These ideas of men and women and our places in society ought not to be laid at the feet of our male "oppressors " as they once were, but at the feet of every man and woman who ever lived before us. Social structures do not change overnight, even when we would will them to do so. And turning our backs on who we are as human beings furthers no cause --assuming personalities that are contrary to our natures makes us slaves, not equals. This image of the cold female-trying-to-be-male management type is the image we are constantly being fed of Senator Hillary Clinton.
I 'm not going to make a detailed case for Senator Clinton 's probable Presidential bid in 2008 --I 'm sure she 'd make as fine a leader as any other we 'll be offered for the coming term --but there are real, if painfully silly, reasons why a lot of people do not and will not want to see her try. The real difficulty lies deep in the hearts and minds of the very people the Senator would lead. She has been reviled in every way a woman can be in our society --she has been called everything from a liberal radical to a wishy-washy middle of the road Democrat to a lesbian. She has been accused, by the same champions of the institution of marriage who remain steadfast in their support of Rush Limbaugh and Newt Gingrich, of remaining married to her adulterous husband for nothing more than political leverage. She is almost always referred to in the news, not only as Senator Hillary Clinton of New York, but as the wife of former President Bill Clinton.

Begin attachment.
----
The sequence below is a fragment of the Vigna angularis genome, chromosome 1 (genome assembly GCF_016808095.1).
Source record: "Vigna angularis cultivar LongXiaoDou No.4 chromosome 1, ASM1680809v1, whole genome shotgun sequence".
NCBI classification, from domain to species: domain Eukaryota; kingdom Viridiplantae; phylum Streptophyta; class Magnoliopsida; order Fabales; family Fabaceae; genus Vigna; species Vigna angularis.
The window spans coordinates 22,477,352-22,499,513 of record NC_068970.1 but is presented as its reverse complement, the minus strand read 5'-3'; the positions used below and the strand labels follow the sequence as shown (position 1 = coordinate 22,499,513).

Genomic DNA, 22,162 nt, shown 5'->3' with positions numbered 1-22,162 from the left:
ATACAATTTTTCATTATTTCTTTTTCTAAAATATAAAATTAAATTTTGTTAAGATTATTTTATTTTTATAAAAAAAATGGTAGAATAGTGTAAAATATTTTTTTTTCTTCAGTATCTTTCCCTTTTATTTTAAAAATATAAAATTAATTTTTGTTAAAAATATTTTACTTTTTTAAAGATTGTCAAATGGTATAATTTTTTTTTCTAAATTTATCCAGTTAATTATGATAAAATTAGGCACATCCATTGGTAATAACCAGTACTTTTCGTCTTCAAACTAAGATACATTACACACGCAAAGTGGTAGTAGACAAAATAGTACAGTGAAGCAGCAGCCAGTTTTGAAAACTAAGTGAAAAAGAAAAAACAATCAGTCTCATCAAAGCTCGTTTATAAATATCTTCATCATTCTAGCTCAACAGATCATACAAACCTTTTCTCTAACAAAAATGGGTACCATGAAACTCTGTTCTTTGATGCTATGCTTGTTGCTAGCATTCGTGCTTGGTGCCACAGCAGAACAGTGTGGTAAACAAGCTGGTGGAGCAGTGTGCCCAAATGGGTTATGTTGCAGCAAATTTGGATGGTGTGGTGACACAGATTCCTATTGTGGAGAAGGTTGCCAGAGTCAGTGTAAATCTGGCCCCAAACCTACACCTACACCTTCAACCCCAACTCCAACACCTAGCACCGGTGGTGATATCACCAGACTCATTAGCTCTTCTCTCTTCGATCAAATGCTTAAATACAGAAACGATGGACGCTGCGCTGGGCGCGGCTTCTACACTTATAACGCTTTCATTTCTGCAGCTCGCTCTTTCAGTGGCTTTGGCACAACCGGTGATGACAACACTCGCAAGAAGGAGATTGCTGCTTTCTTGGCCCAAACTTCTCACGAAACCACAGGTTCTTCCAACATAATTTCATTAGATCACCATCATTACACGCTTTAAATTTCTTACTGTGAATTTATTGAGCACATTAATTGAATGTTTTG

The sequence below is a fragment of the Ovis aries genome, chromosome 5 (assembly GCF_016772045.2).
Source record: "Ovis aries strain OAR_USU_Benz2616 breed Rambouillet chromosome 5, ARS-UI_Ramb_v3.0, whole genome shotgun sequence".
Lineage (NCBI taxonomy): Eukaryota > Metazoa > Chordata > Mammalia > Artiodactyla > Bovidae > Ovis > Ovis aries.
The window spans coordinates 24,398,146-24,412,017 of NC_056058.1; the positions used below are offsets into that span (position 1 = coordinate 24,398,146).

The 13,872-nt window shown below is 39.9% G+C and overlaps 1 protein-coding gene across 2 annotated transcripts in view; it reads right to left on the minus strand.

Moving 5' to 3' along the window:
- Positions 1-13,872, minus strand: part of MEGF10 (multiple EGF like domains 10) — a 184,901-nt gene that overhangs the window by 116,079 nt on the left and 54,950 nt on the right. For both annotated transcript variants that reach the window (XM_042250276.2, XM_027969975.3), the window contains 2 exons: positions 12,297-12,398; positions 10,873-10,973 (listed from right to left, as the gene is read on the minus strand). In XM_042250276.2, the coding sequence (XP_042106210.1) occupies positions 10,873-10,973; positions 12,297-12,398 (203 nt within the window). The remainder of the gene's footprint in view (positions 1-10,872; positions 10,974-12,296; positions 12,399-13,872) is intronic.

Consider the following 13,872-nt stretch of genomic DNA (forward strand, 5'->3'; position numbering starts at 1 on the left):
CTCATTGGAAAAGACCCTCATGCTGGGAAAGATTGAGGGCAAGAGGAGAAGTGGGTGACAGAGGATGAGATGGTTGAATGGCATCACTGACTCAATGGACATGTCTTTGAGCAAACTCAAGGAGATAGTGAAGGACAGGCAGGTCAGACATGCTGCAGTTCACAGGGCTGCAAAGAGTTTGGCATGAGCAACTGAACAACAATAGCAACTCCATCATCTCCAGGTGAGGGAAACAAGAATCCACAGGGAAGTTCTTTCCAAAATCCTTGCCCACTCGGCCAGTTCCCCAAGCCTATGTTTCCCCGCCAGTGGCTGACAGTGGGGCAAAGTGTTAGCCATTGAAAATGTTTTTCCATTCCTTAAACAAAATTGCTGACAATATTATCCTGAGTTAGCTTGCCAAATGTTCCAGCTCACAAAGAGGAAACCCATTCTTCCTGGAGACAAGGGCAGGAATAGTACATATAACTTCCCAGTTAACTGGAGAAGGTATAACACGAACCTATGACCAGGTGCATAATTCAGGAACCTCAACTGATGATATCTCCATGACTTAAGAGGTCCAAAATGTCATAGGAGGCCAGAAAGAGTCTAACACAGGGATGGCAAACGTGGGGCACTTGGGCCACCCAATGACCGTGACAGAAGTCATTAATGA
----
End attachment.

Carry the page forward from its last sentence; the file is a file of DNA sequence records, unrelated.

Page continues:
Even as a high-school student, I used to joke with my friends that Hillary Clinton was the real brain behind the Clinton Presidency, and Bill was just there to be charismatic, play the sax on Arsenio Hall, and lend his penis to the polls. The world never really saw Hillary as a first-lady until the President got caught with his pants down and she became just a woman again.